There are many things you should know about Akira The Don, aka AK Donovan aka Adam Alphabet aka Adam Narkiewicz. But given that his debut record is a strange and colourful autobiographical English rap romp around the deepest recesses of his ideas-packed cranium, this possibly isn’t the place. Two things you should know, though: having previously been the best writer over at Playlouder.com, Akira is proof that journalists can become larger than life pop stars. And secondly... I forgot secondly. Oh yeah! The guy can write tunes.
The rap Morrissey – as he has been called - he isn’t. He’s way too chirpy and in love with the world and everything in it for that. It’s a love that extends to passion, outrage, celebration, anger and nostalgia - all feelings that bubble up from within his songs.
There’s a definite schizo streak in Akira The Don’s daring juxtaposition of contrasting songs such as wry anti-globalisation rant ‘Thanks For All The AIDS’, the wistful tale of pre-teen innocent infatuation in North Wales that is ‘Love’, or the outright pop banger ‘Clones’. But it’s a streak that works brilliantly, a place where politics and pop wrestle playfully.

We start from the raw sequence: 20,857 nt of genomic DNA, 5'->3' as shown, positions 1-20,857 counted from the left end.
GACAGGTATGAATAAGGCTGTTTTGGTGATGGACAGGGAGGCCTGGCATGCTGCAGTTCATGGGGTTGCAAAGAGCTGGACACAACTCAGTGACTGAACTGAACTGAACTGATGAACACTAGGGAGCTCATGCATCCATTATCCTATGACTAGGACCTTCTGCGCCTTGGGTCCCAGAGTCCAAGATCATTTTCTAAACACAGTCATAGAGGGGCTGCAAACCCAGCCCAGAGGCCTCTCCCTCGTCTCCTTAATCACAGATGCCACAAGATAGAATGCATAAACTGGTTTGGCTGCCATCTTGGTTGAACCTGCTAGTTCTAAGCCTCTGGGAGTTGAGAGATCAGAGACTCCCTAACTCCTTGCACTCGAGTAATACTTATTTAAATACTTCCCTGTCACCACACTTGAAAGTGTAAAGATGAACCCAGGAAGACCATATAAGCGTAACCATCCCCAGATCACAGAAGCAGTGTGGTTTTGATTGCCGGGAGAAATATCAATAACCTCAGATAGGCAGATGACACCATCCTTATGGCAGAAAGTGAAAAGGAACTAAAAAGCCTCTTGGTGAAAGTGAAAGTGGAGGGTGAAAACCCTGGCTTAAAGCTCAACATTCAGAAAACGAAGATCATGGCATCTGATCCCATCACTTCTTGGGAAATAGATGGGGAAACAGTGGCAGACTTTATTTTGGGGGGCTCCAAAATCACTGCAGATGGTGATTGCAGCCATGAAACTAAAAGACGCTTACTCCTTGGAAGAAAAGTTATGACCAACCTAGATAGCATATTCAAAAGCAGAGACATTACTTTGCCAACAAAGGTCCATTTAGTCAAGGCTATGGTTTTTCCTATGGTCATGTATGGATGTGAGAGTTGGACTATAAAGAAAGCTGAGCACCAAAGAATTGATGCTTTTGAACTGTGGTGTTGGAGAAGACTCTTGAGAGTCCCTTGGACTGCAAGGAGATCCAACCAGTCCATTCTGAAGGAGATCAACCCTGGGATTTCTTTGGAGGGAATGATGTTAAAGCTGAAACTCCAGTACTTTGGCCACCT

It’s in the darker rites de passage tales though that Akira The Don truly excels. ‘Liverpool’ is a thumping floor-filler about skiving school and, even better, ‘London’ is a dark electro dirge that crawls through the lice-ridden crack holes of North London, a world full of characters like Anton The Punk, the benevolent smackhead who takes a young homeless Akira under his wing. The beat alone seems to encapsulate the depressing grime of the city. That said, ‘Oh! (What A Glorious Thing)’ is such an unashamedly goofy flipside celebration of London, it’s hard not to find yourself cheered within seconds; it’s infectious, daft hip-pop musical Prozac.
Youth versus adulthood is the prevailing theme here then, but there’s so much more going on in When We Were Young. Ultimately it’s a joyous, uplifting thing that makes so many of Akira The Don’s po-faced East London indie rock contemporaries (that he often shares stages with) seem somewhat irrelevant and bloodless by comparison.
The message is: come on, get happy! And you should. You could start by buying this.
9Ben Myers's Score